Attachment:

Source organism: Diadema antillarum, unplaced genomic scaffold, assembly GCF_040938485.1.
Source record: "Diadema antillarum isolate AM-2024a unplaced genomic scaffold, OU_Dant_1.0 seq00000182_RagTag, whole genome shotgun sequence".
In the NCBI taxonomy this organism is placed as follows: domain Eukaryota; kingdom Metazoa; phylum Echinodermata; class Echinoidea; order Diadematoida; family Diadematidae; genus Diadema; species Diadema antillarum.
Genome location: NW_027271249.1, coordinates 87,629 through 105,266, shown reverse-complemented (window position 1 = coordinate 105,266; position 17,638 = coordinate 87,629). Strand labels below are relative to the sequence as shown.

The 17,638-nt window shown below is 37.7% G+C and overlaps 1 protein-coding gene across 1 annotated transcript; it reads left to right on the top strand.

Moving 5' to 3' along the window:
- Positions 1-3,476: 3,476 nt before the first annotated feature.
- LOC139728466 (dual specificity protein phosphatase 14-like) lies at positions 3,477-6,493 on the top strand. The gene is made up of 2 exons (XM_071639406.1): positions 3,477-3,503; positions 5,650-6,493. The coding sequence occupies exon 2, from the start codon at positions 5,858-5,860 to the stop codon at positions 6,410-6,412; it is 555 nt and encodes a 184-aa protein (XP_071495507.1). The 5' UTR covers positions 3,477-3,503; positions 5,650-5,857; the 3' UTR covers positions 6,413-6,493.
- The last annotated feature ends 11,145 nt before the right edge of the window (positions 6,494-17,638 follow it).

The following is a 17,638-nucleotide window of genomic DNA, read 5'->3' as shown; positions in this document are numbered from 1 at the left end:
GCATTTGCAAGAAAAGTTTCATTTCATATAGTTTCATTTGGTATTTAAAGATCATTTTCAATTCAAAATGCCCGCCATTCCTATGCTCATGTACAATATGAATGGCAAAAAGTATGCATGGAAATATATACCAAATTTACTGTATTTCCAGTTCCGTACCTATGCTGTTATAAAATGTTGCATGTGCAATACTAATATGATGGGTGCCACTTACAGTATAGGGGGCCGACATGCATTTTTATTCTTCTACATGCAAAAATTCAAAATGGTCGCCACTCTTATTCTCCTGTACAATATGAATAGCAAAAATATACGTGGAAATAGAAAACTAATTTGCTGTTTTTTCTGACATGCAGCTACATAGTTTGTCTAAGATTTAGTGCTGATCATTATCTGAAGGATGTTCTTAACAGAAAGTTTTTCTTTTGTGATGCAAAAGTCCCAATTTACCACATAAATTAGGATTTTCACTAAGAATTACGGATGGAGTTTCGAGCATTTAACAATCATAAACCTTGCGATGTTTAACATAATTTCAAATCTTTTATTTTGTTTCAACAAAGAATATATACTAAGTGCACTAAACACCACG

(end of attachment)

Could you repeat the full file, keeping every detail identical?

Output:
Source organism: Diadema antillarum, unplaced genomic scaffold, assembly GCF_040938485.1.
Source record: "Diadema antillarum isolate AM-2024a unplaced genomic scaffold, OU_Dant_1.0 seq00000182_RagTag, whole genome shotgun sequence".
In the NCBI taxonomy this organism is placed as follows: domain Eukaryota; kingdom Metazoa; phylum Echinodermata; class Echinoidea; order Diadematoida; family Diadematidae; genus Diadema; species Diadema antillarum.
Genome location: NW_027271249.1, coordinates 87,629 through 105,266, shown reverse-complemented (window position 1 = coordinate 105,266; position 17,638 = coordinate 87,629). Strand labels below are relative to the sequence as shown.

The 17,638-nt window shown below is 37.7% G+C and overlaps 1 protein-coding gene across 1 annotated transcript; it reads left to right on the top strand.

Moving 5' to 3' along the window:
- Positions 1-3,476: 3,476 nt before the first annotated feature.
- LOC139728466 (dual specificity protein phosphatase 14-like) lies at positions 3,477-6,493 on the top strand. The gene is made up of 2 exons (XM_071639406.1): positions 3,477-3,503; positions 5,650-6,493. The coding sequence occupies exon 2, from the start codon at positions 5,858-5,860 to the stop codon at positions 6,410-6,412; it is 555 nt and encodes a 184-aa protein (XP_071495507.1). The 5' UTR covers positions 3,477-3,503; positions 5,650-5,857; the 3' UTR covers positions 6,413-6,493.
- The last annotated feature ends 11,145 nt before the right edge of the window (positions 6,494-17,638 follow it).

The following is a 17,638-nucleotide window of genomic DNA, read 5'->3' as shown; positions in this document are numbered from 1 at the left end:
GCATTTGCAAGAAAAGTTTCATTTCATATAGTTTCATTTGGTATTTAAAGATCATTTTCAATTCAAAATGCCCGCCATTCCTATGCTCATGTACAATATGAATGGCAAAAAGTATGCATGGAAATATATACCAAATTTACTGTATTTCCAGTTCCGTACCTATGCTGTTATAAAATGTTGCATGTGCAATACTAATATGATGGGTGCCACTTACAGTATAGGGGGCCGACATGCATTTTTATTCTTCTACATGCAAAAATTCAAAATGGTCGCCACTCTTATTCTCCTGTACAATATGAATAGCAAAAATATACGTGGAAATAGAAAACTAATTTGCTGTTTTTTCTGACATGCAGCTACATAGTTTGTCTAAGATTTAGTGCTGATCATTATCTGAAGGATGTTCTTAACAGAAAGTTTTTCTTTTGTGATGCAAAAGTCCCAATTTACCACATAAATTAGGATTTTCACTAAGAATTACGGATGGAGTTTCGAGCATTTAACAATCATAAACCTTGCGATGTTTAACATAATTTCAAATCTTTTATTTTGTTTCAACAAAGAATATATACTAAGTGCACTAAACACCACG